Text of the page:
Optimal - The Blog

July 14, 2023

Get Your Calcium From Food Instead of Supplements to Protect Your Heart

Calcium is a vital mineral in the human body, critical for bone structure, cellular processes, and a range of physiological functions.

However, recent evidence suggests that calcium supplements can pose cardiovascular risks. The disparity lies between dietary calcium and calcium supplementation.

Key Points:

  • Calcium and Its Importance: Around 99% of calcium in the human body contributes to the structure of bones and teeth. The remaining 1% participates in vital functions like vascular tone, muscle contraction, nerve impulse transmission, and hormonal secretion. The recommended daily intake is 1000 mg for men aged 19-70 and women aged 19-50, and 1200 mg for men over 71 and women over 51.

  • Role of Vitamin D: Vitamin D plays a significant role in calcium homeostasis, enabling the absorption of calcium from the intestine and promoting its storage in the bones. Normal bone mineral density (BMD) signifies the proper functioning of this mechanism.

  • Calcium Supplementation: Calcium supplementation has been widely adopted, particularly among the elderly, to maintain or improve BMD. Some studies show positive effects of supplementation on BMD, particularly in children and adolescents, but its impact on mature skeletons is unclear.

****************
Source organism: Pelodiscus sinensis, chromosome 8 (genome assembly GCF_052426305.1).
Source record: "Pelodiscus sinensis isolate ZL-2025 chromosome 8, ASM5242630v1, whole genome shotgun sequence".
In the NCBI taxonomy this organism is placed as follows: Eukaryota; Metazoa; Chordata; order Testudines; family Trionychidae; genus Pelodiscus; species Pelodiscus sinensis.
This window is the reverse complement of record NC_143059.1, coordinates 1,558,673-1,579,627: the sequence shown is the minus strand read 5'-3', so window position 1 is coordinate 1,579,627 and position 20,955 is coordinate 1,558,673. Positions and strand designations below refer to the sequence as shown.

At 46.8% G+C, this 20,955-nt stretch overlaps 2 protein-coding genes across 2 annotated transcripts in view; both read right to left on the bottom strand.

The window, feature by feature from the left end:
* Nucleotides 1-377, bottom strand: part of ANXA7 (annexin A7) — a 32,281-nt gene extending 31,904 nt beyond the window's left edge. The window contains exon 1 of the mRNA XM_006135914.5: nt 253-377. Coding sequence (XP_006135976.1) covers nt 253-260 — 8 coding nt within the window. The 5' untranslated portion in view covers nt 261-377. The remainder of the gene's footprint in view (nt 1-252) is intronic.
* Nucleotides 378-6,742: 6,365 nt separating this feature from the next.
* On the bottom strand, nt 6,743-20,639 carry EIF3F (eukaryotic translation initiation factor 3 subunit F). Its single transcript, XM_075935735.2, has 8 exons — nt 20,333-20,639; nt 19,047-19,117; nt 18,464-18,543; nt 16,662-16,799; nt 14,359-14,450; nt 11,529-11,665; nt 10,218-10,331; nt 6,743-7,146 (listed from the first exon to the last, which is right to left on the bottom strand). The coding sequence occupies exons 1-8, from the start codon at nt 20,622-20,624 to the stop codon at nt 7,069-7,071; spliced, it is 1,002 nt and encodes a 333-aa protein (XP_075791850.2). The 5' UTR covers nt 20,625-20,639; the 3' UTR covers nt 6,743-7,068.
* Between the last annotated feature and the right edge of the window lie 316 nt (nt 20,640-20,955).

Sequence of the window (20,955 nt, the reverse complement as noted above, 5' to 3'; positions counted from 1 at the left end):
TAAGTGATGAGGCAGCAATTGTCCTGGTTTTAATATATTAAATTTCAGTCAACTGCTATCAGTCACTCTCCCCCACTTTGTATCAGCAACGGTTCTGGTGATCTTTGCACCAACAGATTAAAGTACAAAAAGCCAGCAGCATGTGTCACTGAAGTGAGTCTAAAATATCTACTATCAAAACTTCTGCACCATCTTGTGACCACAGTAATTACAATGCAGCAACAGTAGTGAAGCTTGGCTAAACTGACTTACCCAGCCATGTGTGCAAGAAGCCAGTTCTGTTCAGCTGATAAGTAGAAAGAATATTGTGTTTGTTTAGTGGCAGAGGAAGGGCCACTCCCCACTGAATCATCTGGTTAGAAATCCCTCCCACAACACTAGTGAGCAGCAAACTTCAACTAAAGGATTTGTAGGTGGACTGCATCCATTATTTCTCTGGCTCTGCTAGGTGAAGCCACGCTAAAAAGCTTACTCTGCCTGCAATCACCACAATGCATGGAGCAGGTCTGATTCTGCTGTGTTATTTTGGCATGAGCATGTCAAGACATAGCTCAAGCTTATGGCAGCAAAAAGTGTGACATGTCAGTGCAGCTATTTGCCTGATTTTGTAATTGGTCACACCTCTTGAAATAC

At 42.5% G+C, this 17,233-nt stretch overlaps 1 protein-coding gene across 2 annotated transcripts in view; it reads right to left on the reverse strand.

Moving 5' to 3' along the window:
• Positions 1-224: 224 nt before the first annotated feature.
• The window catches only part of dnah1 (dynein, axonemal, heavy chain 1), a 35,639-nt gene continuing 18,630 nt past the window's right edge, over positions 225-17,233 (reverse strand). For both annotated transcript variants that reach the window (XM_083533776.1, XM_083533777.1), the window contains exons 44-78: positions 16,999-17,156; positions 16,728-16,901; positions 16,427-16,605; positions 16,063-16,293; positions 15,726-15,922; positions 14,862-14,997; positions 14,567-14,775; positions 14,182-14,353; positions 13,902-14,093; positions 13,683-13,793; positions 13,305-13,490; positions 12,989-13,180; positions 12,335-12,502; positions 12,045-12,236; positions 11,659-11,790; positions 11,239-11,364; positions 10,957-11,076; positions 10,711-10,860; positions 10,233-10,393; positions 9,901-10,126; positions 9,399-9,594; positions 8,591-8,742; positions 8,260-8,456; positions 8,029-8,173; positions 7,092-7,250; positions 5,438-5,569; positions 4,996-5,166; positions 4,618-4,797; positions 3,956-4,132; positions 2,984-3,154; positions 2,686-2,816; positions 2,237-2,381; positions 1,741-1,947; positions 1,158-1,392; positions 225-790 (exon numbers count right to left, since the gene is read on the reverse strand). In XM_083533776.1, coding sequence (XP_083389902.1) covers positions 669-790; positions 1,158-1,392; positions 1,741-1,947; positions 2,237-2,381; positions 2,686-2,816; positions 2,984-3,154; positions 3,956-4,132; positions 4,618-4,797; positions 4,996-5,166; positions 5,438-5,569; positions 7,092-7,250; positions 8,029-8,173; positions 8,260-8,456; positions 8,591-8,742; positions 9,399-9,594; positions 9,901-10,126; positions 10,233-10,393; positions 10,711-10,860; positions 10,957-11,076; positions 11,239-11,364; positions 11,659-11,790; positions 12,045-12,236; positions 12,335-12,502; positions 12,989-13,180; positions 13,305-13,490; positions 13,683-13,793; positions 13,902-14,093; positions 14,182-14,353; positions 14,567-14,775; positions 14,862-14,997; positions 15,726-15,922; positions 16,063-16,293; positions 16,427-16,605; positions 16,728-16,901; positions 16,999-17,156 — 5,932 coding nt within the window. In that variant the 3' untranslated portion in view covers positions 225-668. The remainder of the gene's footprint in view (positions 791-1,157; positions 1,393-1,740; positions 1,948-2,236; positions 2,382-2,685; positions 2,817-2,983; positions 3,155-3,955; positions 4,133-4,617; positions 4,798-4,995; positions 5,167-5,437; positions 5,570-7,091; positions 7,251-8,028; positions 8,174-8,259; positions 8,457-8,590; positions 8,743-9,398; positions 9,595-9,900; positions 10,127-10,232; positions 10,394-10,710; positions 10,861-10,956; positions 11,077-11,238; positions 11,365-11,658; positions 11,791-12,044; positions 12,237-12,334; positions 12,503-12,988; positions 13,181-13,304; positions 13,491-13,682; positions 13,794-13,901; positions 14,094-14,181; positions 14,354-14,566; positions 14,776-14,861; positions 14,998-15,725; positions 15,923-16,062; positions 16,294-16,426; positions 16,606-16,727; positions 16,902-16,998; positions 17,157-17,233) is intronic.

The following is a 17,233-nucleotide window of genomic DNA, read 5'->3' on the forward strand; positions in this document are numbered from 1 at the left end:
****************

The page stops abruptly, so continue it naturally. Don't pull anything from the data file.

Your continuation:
• Issues with Supplementation: Despite the benefits to bone health, calcium supplementation has been associated with cardiovascular risks. Calcium supplements rapidly increase circulating calcium, which can lead to the progressive calcification of arteries, increasing cardiovascular risk. Dietary calcium, however, doesn't seem to pose this risk as it is assimilated more slowly.

  • Combining Calcium and Vitamin D: The impact of calcium supplementation on fracture risk appears to be enhanced when vitamin D is also administered. Despite this, a recent study found that high-dose vitamin D supplementation doesn't result in lower cardiovascular events or cancer incidence.

  • Concerns with High Calcium Intake: High calcium intake, particularly from supplements, could potentially increase the risk of myocardial infarction (MI) due to a sharp increase in serum calcium levels and subsequent calcification. However, the optimal dosage and regimen for supplementation remain uncertain.


Morelli, Marco B et al. “Calcium supplements: Good for the bone, bad for the heart? A systematic updated appraisal.” Atherosclerosis vol. 296 (2020): 68-73. doi:10.1016/j.atherosclerosis.2020.01.008

CLICK HERE for non-dairy and dairy food sources of calcium.


Tag(s): Biomarkers

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